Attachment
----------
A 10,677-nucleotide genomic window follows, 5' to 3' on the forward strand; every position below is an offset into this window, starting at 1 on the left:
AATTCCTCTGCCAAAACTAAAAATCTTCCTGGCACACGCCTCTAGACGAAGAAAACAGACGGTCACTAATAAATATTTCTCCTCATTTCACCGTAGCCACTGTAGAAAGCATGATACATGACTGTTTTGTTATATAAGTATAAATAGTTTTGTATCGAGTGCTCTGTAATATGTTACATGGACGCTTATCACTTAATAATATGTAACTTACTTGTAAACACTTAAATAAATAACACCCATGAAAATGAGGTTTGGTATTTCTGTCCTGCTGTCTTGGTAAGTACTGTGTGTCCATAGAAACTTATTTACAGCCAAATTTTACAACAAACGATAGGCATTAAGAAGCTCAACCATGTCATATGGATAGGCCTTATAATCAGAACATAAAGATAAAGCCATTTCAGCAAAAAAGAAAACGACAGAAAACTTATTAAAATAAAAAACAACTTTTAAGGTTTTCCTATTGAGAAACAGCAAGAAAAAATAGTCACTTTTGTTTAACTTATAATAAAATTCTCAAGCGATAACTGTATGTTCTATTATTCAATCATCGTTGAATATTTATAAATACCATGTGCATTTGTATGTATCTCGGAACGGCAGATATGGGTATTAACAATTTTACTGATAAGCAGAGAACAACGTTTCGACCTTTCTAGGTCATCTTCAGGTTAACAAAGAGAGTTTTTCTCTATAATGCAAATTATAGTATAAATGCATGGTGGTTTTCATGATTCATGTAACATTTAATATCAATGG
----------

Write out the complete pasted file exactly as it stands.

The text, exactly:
A 10,677-nucleotide genomic window follows, 5' to 3' on the forward strand; every position below is an offset into this window, starting at 1 on the left:
AATTCCTCTGCCAAAACTAAAAATCTTCCTGGCACACGCCTCTAGACGAAGAAAACAGACGGTCACTAATAAATATTTCTCCTCATTTCACCGTAGCCACTGTAGAAAGCATGATACATGACTGTTTTGTTATATAAGTATAAATAGTTTTGTATCGAGTGCTCTGTAATATGTTACATGGACGCTTATCACTTAATAATATGTAACTTACTTGTAAACACTTAAATAAATAACACCCATGAAAATGAGGTTTGGTATTTCTGTCCTGCTGTCTTGGTAAGTACTGTGTGTCCATAGAAACTTATTTACAGCCAAATTTTACAACAAACGATAGGCATTAAGAAGCTCAACCATGTCATATGGATAGGCCTTATAATCAGAACATAAAGATAAAGCCATTTCAGCAAAAAAGAAAACGACAGAAAACTTATTAAAATAAAAAACAACTTTTAAGGTTTTCCTATTGAGAAACAGCAAGAAAAAATAGTCACTTTTGTTTAACTTATAATAAAATTCTCAAGCGATAACTGTATGTTCTATTATTCAATCATCGTTGAATATTTATAAATACCATGTGCATTTGTATGTATCTCGGAACGGCAGATATGGGTATTAACAATTTTACTGATAAGCAGAGAACAACGTTTCGACCTTTCTAGGTCATCTTCAGGTTAACAAAGAGAGTTTTTCTCTATAATGCAAATTATAGTATAAATGCATGGTGGTTTTCATGATTCATGTAACATTTAATATCAATGG